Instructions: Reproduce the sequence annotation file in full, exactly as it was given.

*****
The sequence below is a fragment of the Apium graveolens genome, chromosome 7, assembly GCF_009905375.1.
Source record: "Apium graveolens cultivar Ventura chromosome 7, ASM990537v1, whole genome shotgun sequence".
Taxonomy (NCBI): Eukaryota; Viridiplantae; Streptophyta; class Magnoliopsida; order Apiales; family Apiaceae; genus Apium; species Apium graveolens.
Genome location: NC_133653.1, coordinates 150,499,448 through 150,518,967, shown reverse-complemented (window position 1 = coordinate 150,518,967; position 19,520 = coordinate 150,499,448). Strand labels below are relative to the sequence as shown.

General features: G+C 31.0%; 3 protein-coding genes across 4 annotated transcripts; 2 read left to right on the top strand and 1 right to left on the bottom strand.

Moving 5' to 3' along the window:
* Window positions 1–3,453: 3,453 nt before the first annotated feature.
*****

The sequence below is a fragment of the Apium graveolens genome, chromosome 7, assembly GCF_009905375.1.
Source record: "Apium graveolens cultivar Ventura chromosome 7, ASM990537v1, whole genome shotgun sequence".
Taxonomy (NCBI): Eukaryota; Viridiplantae; Streptophyta; class Magnoliopsida; order Apiales; family Apiaceae; genus Apium; species Apium graveolens.
Genome location: NC_133653.1, coordinates 150,499,448 through 150,518,967, shown reverse-complemented (window position 1 = coordinate 150,518,967; position 19,520 = coordinate 150,499,448). Strand labels below are relative to the sequence as shown.

General features: G+C 31.0%; 3 protein-coding genes across 4 annotated transcripts; 2 read left to right on the top strand and 1 right to left on the bottom strand.

Moving 5' to 3' along the window:
* Window positions 1–3,453: 3,453 nt before the first annotated feature.